Hoffman v. Wells

Decision Date16 November 1990
Docket NumberS90A0793,Nos. S90A0792,s. S90A0792
PartiesHOFFMAN v. WELLS. SOUTHWEST COMMUNITY HOSPITAL v. WELLS.
CourtGeorgia Supreme Court

Henry D. Green, Jr., H. Andrew Owen, Harman, Owen, Saunders & Sweeney, P.C., Atlanta, for Hoffman.

Jacqueline Bennett, William Q. Bird, David M. Brown, Smith, Gambrell & Russell, Maryellen Griffin, Atlanta, for Wells.

Stephen M. Forte, Elizabeth S. Haley, Smith, Gambrell & Russell, Atlanta, for appellant.

David M. Brown, Elizabeth S. Haley, Smith, Gambrell & Russell, Atlanta, for Southwest Community.

Henry D. Green, Jr., H. Andrew Owen, Harman, Owen, Saunders & Sweeney, P.C., Atlanta, for appellant.

SMITH, Presiding Justice.

This is an appeal from an action arising out of a surgical procedure performed on the wrong hand of the appellee, Flossie M. Wells. The jury returned a verdict in favor of the appellee, against the appellants, Joseph I. Hoffman, M.D. and Southwest Community Hospital (SWCH). Judgment was entered jointly against the appellants for $25,000 in compensatory damages and $62,500 in punitive damages, and against SWCH only for $5,000 in attorney fees. The appellants filed an appeal to the Court of Appeals which transferred the case to this court in accordance with Article VI, Section V, Paragraph V of the Constitution of the State of Georgia, 1983. 1 We affirm as to Dr. Hoffman and reverse as to SWCH.

1. Dr. Hoffman enumerates as error the denial of his motion for a directed verdict as to his liability for punitive damages since there was no evidence of malice or wilful misconduct. However, recovery of punitive damages may be authorized where the circumstances of the tort show an entire want of care and an indifference to consequences. Wilful and intentional misconduct is not essential. Hodges v. Effingham County Hosp. Auth., 182 Ga.App. 173, 355 S.E.2d 104 (1987). In this case there is sufficient evidence that the jury could have found that Dr. Hoffman's actions showed an entire want of care and an indifference to consequences. Evidence was presented that Dr. Hoffman's office recorded the wrong hand on Mrs. Wells' medical record on her first visit. Although Mrs. Wells visited him two more times before the surgery, and the doctor treated the affected hand, the error was never corrected. Furthermore the evidence showed that, prior to performing the surgery, Dr. Hoffman called his office and determined that the left hand was to be operated upon. However, after the surgery he was able to examine those same records and determine that he had operated on the wrong hand. From this the jury could have decided that Dr. Hoffman's actions showed such a lack of care as to rise to a conscious indifference to consequences. Accordingly, the trial court did not err by not directing a verdict in favor of Dr. Hoffman on the issue of punitive damages.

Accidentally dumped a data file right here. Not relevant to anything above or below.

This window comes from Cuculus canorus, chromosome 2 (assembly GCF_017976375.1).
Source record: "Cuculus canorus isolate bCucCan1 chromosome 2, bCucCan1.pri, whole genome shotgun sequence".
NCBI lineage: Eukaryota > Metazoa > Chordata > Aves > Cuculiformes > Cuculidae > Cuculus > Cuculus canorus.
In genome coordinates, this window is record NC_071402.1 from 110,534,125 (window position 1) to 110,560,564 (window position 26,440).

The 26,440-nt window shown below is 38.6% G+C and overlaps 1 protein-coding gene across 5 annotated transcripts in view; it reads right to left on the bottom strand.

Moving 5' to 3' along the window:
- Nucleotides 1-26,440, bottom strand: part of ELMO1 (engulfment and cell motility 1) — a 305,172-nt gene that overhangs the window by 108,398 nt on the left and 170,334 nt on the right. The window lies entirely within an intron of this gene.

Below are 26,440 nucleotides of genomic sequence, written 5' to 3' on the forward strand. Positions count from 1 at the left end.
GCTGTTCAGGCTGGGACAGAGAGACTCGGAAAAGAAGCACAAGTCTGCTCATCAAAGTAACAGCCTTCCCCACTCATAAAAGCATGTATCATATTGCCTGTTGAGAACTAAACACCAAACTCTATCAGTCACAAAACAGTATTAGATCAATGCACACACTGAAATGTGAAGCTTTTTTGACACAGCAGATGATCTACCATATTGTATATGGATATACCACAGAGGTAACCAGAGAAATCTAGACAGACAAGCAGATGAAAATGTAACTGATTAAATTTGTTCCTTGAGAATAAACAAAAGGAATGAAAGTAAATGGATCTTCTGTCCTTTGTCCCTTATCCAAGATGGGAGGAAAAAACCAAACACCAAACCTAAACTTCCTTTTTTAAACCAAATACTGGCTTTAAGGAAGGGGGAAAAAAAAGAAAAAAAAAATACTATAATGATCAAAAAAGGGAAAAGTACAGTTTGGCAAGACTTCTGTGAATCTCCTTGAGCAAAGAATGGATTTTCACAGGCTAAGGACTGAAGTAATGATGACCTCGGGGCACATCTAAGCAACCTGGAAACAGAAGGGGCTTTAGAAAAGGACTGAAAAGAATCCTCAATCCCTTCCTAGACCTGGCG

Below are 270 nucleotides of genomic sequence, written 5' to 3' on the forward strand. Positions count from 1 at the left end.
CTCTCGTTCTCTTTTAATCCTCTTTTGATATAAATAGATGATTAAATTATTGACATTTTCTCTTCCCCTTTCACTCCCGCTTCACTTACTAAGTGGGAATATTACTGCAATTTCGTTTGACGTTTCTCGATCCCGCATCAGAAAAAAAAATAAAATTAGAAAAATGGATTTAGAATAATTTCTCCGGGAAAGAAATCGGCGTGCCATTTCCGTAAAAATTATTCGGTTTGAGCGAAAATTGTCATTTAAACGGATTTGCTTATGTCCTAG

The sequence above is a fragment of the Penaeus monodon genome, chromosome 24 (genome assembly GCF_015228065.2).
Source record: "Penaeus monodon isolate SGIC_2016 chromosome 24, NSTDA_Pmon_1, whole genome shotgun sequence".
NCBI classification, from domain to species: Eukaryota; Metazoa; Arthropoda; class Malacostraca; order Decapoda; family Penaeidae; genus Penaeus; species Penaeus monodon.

2. SWCH asserts as error the failure of the trial court to give the following charge to the jury:

that a hospital is liable for the negligence of its technicians, nurses or other employees only in the performance of administrative or clerical duties which, though constituting a portion of the patient's prescribed medical treatment, do not require the application of specialized technique or the understanding of skilled physicians or surgeons. If an employee makes errors of professional judgment rather than errors of an administrative or clerical nature, the hospital is not liable for those acts.